From the Jin dynasty, the decoration was also created by moulding, where a potted piece would be placed over a pre-carved mould. This was to help increase the speed of production.
Ding wares employed the Fushao firing technique, where they were fired upside down on their rims within the sagger. This was to prevent warping and also to make it possible to fire more pieces in the firing. This left the rims unglazed, which were then strengthened by covering them with metal, which was usually a copper alloy.
Jun: Northern Song/Jin dynasty
Jun ware was produced mainly at Yuzhou and Linru in Yu county, Henan province. The bright blue colour in these wares was created by a series of thick bubbles in the glaze. The addition of purple copper splashes enhanced their appeal and thus made these examples more sought after. Despite their appearance of spontaneity, the splashes were quite carefully applied.
Jun vases are particularly rare and the Percival David Collection has one of the finest and rarest. The bottle vase has a rounded pear-shaped body with a tall cylindrical neck. The slight widening at the rim helps to give overall balance to the form.
The collection also has a number of ‘bubble’ bowls, which are so named, because they appear like soap bubbles when viewed from above.
Guan: Southern Song dynasty
Guan wares were believed to be initially made at Hangzhou, under the supervision of Xiuneisi (the department of palace supply) and later at Jiaotanxia.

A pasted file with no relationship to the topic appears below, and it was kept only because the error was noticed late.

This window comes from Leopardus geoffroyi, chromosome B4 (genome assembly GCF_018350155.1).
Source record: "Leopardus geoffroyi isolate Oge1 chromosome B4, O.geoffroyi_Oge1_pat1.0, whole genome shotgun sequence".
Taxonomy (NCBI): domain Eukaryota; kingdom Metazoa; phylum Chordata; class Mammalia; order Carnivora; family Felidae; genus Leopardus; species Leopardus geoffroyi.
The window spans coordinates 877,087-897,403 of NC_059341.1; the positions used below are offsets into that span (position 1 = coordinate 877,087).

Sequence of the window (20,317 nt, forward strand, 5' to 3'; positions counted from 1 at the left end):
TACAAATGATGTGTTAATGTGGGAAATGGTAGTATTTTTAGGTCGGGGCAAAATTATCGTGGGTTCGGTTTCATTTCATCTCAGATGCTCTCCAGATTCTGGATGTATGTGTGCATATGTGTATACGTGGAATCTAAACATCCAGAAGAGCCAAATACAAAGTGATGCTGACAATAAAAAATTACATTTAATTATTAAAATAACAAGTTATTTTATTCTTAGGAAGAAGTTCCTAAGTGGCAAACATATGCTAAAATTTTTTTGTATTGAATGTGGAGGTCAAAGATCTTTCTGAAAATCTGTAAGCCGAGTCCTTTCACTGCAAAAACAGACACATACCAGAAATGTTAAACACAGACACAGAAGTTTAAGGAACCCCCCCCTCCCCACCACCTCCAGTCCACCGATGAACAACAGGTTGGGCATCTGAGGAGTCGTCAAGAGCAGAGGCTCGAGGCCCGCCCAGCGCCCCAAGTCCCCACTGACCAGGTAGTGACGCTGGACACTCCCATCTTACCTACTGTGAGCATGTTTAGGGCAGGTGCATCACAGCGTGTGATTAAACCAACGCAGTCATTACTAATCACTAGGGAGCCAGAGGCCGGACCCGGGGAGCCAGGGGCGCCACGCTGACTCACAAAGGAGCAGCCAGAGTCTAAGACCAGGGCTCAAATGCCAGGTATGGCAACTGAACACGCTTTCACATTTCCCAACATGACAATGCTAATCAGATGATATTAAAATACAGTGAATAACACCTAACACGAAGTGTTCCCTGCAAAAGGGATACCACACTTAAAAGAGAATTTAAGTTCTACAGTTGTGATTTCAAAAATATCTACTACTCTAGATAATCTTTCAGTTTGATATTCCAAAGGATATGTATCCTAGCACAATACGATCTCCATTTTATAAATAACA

They are characterised by a dark body and a pale blue to grey-green glaze, which contains a network of prominent and fine crackle, which has been described as ‘golden threads and iron wires’.
One of the finest pieces in the collection is a beautifully potted bottle vase, that is one of the rarest forms of Guan ware. It was one of Sir Percival David’s most prized pieces and was one of the 40 pieces purchased from the Imperial collection in 1928. It was also the frontispiece illustration for 1935/36 RA exhibition catalogue.
Guan wares, including the bottle vase, Southern Song dynasty, 18cm high and a foliate dish, Southern Song dynasty, 16.8cm diameter.
Ru: Northern Song dynasty
This ware was produced for the imperial court for a short period from 1100. There are around 89 heirloom pieces pieces known, nearly all of which are in museums.
The Ru kiln site is situated at Qingliangsi village in Baofeng county, Henan province. A sherd was found in 1977 but the site had been identified in 1950.
Characteristics of Ru ware are a pale ice-crackled or opaque turquoise glaze. The colour has been described as ‘the colour of the sky after rain’. Ru wares are fired on spurs in the kiln, which leave small sesame seed type marks to their bases.
There is a simple elegance to their forms – round brush washers are the most common shape (33 known), there are also oval brush washers with fish (2), bowl stands (4) and vases (only 5 known).
Yaozhou: Northern Song dynasty
Most important kiln sites are at Linru and Baofeng in Henan province.
Carved designs were made with a knife at an angle in a similar way to Ding wares, but the glaze is deeper in colour and becomes darker in the recesses, which creates a clever three-dimensional effect. Combed lines to the petals and leaves helps to create a greater naturalistic effect.
Longquan: Southern Song, Yuan & Ming dynasties